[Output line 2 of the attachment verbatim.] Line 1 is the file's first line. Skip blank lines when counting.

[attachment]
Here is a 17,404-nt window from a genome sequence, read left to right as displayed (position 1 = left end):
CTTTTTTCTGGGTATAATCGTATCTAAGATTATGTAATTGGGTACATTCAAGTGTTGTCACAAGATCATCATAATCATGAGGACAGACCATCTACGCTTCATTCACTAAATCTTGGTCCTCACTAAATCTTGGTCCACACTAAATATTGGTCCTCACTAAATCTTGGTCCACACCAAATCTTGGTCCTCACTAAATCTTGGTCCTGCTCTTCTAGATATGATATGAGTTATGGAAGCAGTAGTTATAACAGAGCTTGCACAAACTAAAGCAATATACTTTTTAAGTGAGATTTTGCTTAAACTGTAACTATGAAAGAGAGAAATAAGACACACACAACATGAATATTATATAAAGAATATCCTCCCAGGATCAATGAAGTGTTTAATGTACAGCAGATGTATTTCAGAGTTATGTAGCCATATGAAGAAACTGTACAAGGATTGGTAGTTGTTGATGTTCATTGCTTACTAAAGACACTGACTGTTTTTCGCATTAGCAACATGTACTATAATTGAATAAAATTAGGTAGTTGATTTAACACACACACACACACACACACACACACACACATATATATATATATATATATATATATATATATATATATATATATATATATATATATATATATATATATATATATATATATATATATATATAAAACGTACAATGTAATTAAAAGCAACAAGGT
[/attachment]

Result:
CTTTTTTCTGGGTATAATCGTATCTAAGATTATGTAATTGGGTACATTCAAGTGTTGTCACAAGATCATCATAATCATGAGGACAGACCATCTACGCTTCATTCACTAAATCTTGGTCCTCACTAAATCTTGGTCCACACTAAATATTGGTCCTCACTAAATCTTGGTCCACACCAAATCTTGGTCCTCACTAAATCTTGGTCCTGCTCTTCTAGATATGATATGAGTTATGGAAGCAGTAGTTATAACAGAGCTTGCACAAACTAAAGCAATATACTTTTTAAGTGAGATTTTGCTTAAACTGTAACTATGAAAGAGAGAAATAAGACACACACAACATGAATATTATATAAAGAATATCCTCCCAGGATCAATGAAGTGTTTAATGTACAGCAGATGTATTTCAGAGTTATGTAGCCATATGAAGAAACTGTACAAGGATTGGTAGTTGTTGATGTTCATTGCTTACTAAAGACACTGACTGTTTTTCGCATTAGCAACATGTACTATAATTGAATAAAATTAGGTAGTTGATTTAACACACACACACACACACACACACACACACACATATATATATATATATATATATATATATATATATATATATATATATATATATATATATATATATATATATATATATATATATATATATATAAAACGTACAATGTAATTAAAAGCAACAAGGT